Is Your Business Ready to Take the Lead on Earth Day?
This year’s Earth Day, an event occurring annually on April 22nd, is moving ahead full-sail with the tagline “It’s our turn to lead.” Last year over one billion people participated in green activities across 190 countries, and this year is shaping up to be even bigger yet. Is your business ready to take the lead on the environment?
One of the most effective steps towards any successful Earth Day initiative is to engage your customers and employees. Pledges to “go green” at home and in the office are both difficult to track and tend to receive only mild participation that doesn’t last beyond the week. However, if done right, these initiatives can make a big impact.
Ingersoll Rand came up with a very effective “Walk the Trail Clean” event, in which employees and local residents were encouraged to walk about their campus and the surrounding areas and remove any garbage they found. It was simple to organize and execute, thoroughly attended, and had a very noticeable impact. A simple activity like this can go a long way towards making a lasting impression and getting people on board for future events.
Interact with any local student bodies, from grade schools to college or university campuses. Earth Day was originally founded to get youth to participate in our environment. Alcoa held an “Imagine your World” art contest with students from around the world, where the winner’s schools were given a grant towards greening their community. But you don’t have to have global reach or deep pockets to help out- many schools celebrate Earth Day on their own and you can get involved simply by reaching out to them and asking how you could help. Earthday.org offers toolkits for both younger students and higher learning institutions.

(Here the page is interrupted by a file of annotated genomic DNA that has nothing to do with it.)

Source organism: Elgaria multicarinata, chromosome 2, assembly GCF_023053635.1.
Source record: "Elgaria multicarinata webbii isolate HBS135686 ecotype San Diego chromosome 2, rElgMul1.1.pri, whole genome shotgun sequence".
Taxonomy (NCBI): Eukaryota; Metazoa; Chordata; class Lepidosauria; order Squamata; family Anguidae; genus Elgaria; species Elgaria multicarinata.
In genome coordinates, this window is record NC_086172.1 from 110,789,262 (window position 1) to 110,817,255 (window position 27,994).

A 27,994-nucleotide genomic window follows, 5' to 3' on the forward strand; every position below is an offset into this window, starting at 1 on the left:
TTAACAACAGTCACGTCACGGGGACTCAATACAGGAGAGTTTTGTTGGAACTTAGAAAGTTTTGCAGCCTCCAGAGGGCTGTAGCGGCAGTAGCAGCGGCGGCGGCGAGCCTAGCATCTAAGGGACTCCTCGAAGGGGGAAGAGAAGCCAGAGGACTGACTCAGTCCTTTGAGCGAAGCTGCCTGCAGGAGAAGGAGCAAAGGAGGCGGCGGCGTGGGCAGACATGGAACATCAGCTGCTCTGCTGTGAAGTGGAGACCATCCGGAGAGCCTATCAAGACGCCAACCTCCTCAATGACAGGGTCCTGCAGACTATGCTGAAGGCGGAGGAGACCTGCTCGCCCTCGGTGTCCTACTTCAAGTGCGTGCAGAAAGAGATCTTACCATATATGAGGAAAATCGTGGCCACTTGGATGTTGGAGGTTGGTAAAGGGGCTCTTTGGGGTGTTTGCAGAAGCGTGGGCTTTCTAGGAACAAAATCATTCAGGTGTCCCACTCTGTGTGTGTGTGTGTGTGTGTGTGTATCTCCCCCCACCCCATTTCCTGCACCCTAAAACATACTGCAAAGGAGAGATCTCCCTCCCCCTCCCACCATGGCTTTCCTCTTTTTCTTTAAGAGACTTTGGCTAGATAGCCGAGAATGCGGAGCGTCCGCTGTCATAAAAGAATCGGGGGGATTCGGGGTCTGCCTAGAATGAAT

Earth Day isn’t the only day to take advantage of. The entire week surrounding the 22nd is Earth Week, and is the perfect time to institute environmentally conscious practices. Making attempts to be a greener business presents a willingness to be engaged in your community, a strong sense of integrity, and a desire to be as transparent with your customers as possible. Just be sure to continue these practices after the week’s end; a few small daily or weekly habits such as shutting off computers over the weekend can result in as much as a 20% reduction in energy use!
Avoid “greenwashing” during this time (or really, ever). With the rising demand of environmentally friendly or sustainable goods and services, many companies attempt to change their image to match without actually attempting to switch to green practices at all. This is at best misleading your customers, and at worst can be patronizing or insulting. Chevron’s “We Agree” ad campaign in 2010 is a notorious example of greenwashing, and was met with a great deal of scathing spoofs of their ads and a PR nightmare.
Perhaps most importantly, start visibly and get the word out. Whatever it is that you do, make sure it has a memorable, lasting impact. An activity or a challenge that people enjoy completing is far more likely to drive change than a day-of announcement or observance that is quickly forgotten and makes no impression.